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Evaluation of a nurse-care management system to improve outcomes in patients with complicated diabetes



Evaluation of a nurse-care management system to improve outcomes in patients with complicated diabetes



Diabetes Care 26(4): 1058-1063



This study evaluated the efficacy of a nurse-care management system designed to improve outcomes in patients with complicated diabetes. In this randomized controlled trial that took place at Kaiser Permanente Medical Center in Santa Clara, CA, 169 patients with longstanding diabetes, one or more major medical comorbid conditions, and HbA(lc) >10% received a special intervention (n = 84) or usual medical care (n = 85) for 1 year. Patients met with a nurse-care manager to establish individual outcome goals, attended group sessions once a week for up to 4 weeks, and received telephone calls to manage medications and self-care activities. HbA(lc), LDL, HDL, and total cholesterol, triglycerides, fasting glucose, systolic and diastolic blood pressure, BMI, and psychosocial factors were measured at baseline and 1 year later. Annualized physician visits were determined for the year before and during the study. At 1 year, the mean reductions in HbA(lc), total cholesterol, and LDL cholesterol were significantly greater for the intervention group compared with the usual care group. Significantly more patients in the intervention group met the goals for HbA(1c) (<7.5%) than patients in usual care (42.6 vs. 24.6%, P < 0.03, chi(2)). There were no significant differences in any of the psychosocial variables or in physician visits. A nurse-care management program can significantly improve some medical outcomes in patients with complicated diabetes without increasing physician visits.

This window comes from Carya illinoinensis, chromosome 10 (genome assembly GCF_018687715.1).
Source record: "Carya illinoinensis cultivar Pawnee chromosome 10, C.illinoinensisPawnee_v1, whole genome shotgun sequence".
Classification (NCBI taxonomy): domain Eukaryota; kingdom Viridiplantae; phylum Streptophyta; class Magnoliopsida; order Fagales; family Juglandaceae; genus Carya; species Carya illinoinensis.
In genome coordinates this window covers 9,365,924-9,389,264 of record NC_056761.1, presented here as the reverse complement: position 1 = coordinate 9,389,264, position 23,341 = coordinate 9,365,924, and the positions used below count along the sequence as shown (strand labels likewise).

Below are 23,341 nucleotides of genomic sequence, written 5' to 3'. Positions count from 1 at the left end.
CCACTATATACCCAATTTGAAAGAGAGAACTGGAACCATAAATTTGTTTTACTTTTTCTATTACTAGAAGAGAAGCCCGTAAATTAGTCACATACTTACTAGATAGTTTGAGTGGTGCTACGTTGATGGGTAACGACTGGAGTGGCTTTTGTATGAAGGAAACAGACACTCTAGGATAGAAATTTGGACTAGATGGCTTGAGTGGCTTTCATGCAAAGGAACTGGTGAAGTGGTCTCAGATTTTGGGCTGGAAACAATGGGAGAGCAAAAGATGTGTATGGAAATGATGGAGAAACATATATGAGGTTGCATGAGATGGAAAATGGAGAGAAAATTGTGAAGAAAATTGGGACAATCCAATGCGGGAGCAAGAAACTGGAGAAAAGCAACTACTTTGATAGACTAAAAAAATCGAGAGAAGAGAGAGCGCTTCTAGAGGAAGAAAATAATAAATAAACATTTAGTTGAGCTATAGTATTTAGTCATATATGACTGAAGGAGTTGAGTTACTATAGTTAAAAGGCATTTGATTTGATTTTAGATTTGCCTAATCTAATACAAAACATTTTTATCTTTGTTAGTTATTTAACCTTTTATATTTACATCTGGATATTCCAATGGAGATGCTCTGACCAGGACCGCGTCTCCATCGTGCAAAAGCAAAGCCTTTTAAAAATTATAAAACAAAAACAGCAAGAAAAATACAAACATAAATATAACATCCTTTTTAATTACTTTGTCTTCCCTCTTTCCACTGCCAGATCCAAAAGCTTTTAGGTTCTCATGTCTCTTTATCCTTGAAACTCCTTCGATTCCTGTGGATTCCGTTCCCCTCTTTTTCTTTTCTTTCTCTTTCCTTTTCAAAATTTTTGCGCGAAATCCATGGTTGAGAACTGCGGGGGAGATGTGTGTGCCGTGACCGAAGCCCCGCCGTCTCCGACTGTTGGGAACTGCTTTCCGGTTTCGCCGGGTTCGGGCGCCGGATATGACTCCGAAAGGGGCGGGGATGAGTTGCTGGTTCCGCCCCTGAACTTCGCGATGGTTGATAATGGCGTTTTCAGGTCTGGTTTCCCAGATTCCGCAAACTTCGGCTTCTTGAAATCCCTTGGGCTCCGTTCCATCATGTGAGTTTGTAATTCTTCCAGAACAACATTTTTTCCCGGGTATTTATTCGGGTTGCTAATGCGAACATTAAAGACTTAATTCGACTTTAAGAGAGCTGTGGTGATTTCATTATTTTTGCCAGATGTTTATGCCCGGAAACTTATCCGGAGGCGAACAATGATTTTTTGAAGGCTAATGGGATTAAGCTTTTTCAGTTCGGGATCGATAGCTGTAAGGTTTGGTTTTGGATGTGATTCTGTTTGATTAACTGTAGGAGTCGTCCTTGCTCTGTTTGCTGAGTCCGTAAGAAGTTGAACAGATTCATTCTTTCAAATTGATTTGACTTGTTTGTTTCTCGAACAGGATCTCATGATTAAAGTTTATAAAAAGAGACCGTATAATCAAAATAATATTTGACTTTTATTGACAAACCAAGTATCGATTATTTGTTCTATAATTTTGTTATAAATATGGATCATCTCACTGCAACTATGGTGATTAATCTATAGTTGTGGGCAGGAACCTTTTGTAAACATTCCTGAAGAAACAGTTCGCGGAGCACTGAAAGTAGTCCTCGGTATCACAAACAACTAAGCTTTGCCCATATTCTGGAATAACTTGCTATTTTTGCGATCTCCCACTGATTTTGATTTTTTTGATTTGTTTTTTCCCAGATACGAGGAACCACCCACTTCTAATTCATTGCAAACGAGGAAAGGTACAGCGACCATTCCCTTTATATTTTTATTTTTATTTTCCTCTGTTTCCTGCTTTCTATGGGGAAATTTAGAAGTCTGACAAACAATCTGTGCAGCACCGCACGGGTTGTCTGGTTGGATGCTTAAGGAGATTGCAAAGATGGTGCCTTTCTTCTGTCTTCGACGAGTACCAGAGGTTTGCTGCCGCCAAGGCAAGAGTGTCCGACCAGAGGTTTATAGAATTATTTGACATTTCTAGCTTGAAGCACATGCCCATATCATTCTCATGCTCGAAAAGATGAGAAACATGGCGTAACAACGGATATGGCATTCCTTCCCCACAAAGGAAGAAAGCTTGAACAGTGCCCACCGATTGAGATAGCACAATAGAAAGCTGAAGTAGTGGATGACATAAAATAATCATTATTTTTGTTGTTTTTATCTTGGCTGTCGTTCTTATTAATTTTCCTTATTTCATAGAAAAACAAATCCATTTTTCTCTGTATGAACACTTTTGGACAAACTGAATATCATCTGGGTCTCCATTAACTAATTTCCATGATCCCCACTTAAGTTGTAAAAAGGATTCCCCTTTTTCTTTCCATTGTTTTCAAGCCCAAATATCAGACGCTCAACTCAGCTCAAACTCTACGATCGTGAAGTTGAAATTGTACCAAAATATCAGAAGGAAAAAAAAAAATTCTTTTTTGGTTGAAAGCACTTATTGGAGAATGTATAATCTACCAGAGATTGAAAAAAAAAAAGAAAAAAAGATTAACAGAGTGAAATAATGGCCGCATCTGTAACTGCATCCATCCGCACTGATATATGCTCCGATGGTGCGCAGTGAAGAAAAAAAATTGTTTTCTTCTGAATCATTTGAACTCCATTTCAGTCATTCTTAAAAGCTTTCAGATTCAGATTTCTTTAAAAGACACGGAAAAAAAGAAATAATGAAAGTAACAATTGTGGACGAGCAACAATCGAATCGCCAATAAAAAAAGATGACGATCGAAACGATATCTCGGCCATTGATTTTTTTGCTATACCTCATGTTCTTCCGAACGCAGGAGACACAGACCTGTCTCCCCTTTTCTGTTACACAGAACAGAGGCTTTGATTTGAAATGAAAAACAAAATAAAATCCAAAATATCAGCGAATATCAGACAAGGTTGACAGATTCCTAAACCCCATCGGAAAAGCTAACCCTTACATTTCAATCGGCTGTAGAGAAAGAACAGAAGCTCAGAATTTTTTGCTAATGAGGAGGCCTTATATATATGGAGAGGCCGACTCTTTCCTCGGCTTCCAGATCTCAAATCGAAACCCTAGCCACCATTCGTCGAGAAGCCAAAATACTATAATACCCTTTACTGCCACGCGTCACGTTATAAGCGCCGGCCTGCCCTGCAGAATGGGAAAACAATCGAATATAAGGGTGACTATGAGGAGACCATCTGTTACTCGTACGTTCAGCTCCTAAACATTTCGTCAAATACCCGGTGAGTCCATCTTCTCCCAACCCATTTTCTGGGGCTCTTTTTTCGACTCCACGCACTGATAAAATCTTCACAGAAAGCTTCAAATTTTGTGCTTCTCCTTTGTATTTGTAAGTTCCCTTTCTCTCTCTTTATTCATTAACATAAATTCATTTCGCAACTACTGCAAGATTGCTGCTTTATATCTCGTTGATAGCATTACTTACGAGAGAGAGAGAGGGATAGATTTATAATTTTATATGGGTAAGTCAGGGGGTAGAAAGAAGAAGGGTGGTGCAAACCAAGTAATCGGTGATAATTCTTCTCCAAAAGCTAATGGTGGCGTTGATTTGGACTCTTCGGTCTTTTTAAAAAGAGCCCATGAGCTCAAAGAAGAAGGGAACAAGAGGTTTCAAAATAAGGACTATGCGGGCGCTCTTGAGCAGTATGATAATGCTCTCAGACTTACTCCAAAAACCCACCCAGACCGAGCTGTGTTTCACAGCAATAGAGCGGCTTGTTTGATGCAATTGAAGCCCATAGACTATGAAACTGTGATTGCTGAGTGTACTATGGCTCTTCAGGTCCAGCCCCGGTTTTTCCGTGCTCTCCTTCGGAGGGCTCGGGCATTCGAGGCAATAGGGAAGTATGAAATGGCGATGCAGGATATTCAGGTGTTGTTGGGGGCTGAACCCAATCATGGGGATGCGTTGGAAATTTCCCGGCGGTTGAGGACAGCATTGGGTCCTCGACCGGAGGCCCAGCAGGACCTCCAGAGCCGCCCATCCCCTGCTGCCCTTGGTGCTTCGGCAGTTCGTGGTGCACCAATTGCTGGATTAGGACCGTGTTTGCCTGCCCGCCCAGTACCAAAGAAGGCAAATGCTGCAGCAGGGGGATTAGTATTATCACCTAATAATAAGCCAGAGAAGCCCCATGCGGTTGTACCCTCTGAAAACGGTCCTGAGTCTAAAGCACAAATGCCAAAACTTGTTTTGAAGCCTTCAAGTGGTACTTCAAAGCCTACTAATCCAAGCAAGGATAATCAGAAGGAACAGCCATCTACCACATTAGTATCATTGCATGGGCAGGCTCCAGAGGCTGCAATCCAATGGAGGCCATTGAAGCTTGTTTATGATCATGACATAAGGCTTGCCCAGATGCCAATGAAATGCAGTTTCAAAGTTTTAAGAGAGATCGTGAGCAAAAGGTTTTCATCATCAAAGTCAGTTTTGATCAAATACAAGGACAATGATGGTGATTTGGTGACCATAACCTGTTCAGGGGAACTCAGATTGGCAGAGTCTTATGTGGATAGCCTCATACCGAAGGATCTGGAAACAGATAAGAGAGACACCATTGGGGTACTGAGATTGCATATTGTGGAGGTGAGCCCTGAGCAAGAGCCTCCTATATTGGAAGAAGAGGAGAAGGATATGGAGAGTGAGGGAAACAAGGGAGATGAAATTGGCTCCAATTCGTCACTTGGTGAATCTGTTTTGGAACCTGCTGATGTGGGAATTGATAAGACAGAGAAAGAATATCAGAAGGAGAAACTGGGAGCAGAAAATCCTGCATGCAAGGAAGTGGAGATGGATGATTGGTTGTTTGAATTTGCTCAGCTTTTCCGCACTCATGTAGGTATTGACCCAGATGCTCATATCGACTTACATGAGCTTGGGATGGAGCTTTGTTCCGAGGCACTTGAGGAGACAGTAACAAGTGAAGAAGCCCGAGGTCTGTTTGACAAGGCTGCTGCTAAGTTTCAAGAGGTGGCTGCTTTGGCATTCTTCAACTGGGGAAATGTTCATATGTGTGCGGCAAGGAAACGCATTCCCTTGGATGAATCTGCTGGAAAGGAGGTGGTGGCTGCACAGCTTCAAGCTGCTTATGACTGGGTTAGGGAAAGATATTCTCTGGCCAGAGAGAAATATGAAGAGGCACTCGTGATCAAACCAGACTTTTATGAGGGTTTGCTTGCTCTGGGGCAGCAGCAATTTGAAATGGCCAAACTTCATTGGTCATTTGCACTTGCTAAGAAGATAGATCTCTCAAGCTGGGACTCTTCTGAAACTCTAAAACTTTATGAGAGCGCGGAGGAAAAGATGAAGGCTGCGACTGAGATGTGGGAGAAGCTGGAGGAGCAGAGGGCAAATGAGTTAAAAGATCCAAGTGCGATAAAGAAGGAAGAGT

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Accession: 048993788

Download citation: RISBibTeXText

PMID: 12663573

DOI: 10.2337/diacare.26.4.1058


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